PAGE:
OB Report
April 2022
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Choosing a Pension Income Option

HeatherRiversMicroBy Heather Rivers, BA, CFP®, FMA
Communications and Education Specialist,
Odlum Brown Financial Services Limited


Individuals with a defined benefit pension plan face an important decision when they retire: which lifetime monthly pension income option to choose. It is important to understand each choice and to consider what is important to you and your family for this next phase of life. After all, your choice will have far-reaching impacts for you, your spouse or common-law partner, and potentially other beneficiaries. 

What options are offered?
The options offered upon retirement will depend on your pension plan but typically include single life (SL) or joint life (JL) options (if you have a spouse or common-law partner), various guarantee periods, and, if retiring before turning age 65, bridging benefits and possibly supplementary temporary annuity (TA) options. Some examples are illustrated in the table below.


Single life – This monthly pension continues for your lifetime only. You can choose it only if you are single or your spouse waives their right to the minimum 60% JL pension. SL pensions offer higher monthly income than joint life options because they are based on only one life.

Joint life – This type of monthly pension continues for your and your spouse’s lifetime. If you die first, your spouse continues to receive all or a portion of your monthly pension for their lifetime, based on the percentage you selected. You must choose a minimum 60% JL pension unless your spouse waives their right to this minimum.

Guarantee periodA guarantee period determines if your beneficiary (or beneficiaries) will receive any amount from your pension after you die or, in the case of a JL pension, if both you and your spouse die within the guarantee period. The amount paid to your beneficiary would be the present value equivalent to the remaining monthly payments in the guarantee period. Choosing a short (or no) guarantee period increases your monthly pension while you are alive. After the guarantee period ends, nothing would be paid to beneficiaries.

Temporary annuity and/or bridge benefitIf you retire before age 65, your pension typically includes a bridge benefit and may also offer you the option to select a TA. Both of these are temporary benefits which stop at age 65 or upon your death, whichever happens first. As a result, your pension income declines at age 65, as illustrated above. Income from the Canada Pension Plan and/or Old Age Security often partly or fully offsets the decline.

Each choice is actuarially equivalent, meaning that each would provide equivalent lifetime income, if certain behind-the-scenes assumptions being made by the pension perfectly match the future – for example, that you pass away on the date predicted by the pension’s average life expectancy assumption. In reality, however, your ‘best’ pension choice is an educated but imperfect guess based on the information you have at the time of selection. Here are several factors to weigh when choosing your pension option:

  1. Estate planning. If you have a spouse or common-law partner, generally the pension plan will consider them to be your plan beneficiary. However, your spouse can waive this right so that you can appoint other beneficiaries (such as your children from a previous relationship). If you want to ensure that some of your pension value could be passed to a beneficiary who is not your spouse, consider selecting a longer guarantee period.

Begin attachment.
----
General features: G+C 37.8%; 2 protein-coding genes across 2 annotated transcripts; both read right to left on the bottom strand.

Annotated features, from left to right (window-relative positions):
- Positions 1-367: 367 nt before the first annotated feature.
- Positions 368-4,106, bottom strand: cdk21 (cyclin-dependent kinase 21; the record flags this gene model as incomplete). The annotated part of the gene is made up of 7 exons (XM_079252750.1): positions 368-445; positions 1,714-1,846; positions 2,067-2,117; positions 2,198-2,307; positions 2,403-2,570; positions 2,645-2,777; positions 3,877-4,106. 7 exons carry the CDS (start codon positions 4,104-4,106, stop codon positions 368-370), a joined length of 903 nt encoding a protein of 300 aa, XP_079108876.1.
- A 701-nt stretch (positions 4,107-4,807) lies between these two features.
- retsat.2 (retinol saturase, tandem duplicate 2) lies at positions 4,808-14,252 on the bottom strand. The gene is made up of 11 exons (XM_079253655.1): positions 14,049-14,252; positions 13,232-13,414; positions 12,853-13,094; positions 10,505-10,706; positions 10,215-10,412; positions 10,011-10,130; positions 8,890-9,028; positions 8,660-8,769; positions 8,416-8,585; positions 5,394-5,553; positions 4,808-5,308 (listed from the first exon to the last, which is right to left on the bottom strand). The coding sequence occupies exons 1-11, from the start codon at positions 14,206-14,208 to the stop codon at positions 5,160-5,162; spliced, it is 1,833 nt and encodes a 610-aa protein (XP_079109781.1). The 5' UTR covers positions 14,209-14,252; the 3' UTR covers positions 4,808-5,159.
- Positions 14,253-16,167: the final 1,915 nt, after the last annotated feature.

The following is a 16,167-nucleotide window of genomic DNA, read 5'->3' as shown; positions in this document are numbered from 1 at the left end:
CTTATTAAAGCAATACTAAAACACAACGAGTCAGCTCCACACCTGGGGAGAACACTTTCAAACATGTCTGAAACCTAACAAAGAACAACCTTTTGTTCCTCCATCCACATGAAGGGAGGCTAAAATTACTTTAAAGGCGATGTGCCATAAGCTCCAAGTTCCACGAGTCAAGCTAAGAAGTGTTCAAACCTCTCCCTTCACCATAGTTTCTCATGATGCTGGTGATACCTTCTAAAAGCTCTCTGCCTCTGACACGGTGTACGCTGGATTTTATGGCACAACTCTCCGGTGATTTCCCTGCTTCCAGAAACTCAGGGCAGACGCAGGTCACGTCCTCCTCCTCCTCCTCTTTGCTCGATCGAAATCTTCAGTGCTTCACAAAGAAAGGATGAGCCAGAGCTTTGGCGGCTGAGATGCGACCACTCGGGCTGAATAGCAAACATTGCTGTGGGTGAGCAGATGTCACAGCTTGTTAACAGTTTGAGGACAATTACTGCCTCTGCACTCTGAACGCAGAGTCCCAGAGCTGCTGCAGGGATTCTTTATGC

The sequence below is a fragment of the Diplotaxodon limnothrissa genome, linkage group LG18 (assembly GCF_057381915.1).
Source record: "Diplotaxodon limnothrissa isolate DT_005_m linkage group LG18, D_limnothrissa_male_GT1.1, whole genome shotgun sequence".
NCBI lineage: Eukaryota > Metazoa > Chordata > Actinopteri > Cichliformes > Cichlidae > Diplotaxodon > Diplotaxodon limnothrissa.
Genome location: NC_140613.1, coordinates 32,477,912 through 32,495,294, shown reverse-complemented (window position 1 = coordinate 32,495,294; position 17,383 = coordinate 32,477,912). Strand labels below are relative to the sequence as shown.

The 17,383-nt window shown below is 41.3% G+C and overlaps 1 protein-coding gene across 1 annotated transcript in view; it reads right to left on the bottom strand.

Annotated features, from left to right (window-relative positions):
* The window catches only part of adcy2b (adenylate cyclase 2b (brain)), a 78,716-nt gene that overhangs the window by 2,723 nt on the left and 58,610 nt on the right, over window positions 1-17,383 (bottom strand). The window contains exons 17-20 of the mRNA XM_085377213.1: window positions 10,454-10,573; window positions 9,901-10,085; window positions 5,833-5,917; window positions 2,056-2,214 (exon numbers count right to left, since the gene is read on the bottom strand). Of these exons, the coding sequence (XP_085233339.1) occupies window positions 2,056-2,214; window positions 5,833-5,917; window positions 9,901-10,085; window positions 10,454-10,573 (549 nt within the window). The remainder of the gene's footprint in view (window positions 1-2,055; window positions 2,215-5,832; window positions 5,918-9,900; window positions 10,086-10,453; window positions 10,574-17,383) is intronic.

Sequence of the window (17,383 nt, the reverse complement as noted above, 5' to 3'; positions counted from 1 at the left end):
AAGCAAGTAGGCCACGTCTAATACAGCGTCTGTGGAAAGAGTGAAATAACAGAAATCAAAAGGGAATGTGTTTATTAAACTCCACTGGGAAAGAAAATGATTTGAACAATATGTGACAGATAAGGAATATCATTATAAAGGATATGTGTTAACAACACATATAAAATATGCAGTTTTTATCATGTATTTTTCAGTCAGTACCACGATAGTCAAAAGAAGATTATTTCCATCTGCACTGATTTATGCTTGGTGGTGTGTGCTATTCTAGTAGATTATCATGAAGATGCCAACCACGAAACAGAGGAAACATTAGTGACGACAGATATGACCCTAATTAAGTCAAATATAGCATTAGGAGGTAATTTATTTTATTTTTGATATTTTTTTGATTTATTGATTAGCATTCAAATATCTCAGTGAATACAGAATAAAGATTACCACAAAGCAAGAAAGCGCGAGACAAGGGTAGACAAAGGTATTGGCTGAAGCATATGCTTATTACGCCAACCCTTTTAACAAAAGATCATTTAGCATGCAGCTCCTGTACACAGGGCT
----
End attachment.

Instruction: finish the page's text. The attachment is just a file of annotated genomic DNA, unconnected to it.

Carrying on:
2. Early flexibility or lifetime security. If you retire before age 65 and a TA is available, consider whether the benefit of additional monthly income early in retirement outweighs the reduced income after you turn age 65. For example, you may want to use additional funds early in retirement for paying off a mortgage, travelling or hobbies, or to reduce your taxable income later in retirement (e.g., if you expect an inheritance or larger RRIF withdrawals). If you worry about having insufficient income later in life, you might instead prefer not selecting from TA options.

  3. Life expectancy. It’s worth considering SL options if your spouse’s life expectancy is meaningfully shorter than yours and they will have sufficient income from other sources if you predecease them. On the other hand, if your spouse is more likely to outlive you and has insufficient income from other sources, selecting a JL pension with a higher percentage of income continuance can better protect their retirement security.

Your income is not the only thing likely to change when you retire. In most cases, group benefits through your employer will cease. Some pensions may offer retirees an option to buy extended health, dental and/or insurance benefits through the pension plan. Before declining such coverage, be sure to review your insurance needs with an insurance specialist.

For more information about your pension and retirement income options, contact your pension plan. To discuss your retirement planning and the products and services offered by Odlum Brown Financial Services Limited, please contact us through your Odlum Brown Investment Advisor or Portfolio Manager.

Odlum Brown Financial Services Limited is a wholly owned subsidiary of Odlum Brown Limited, offering life insurance products, retirement, estate and financial planning exclusively to Odlum Brown clients.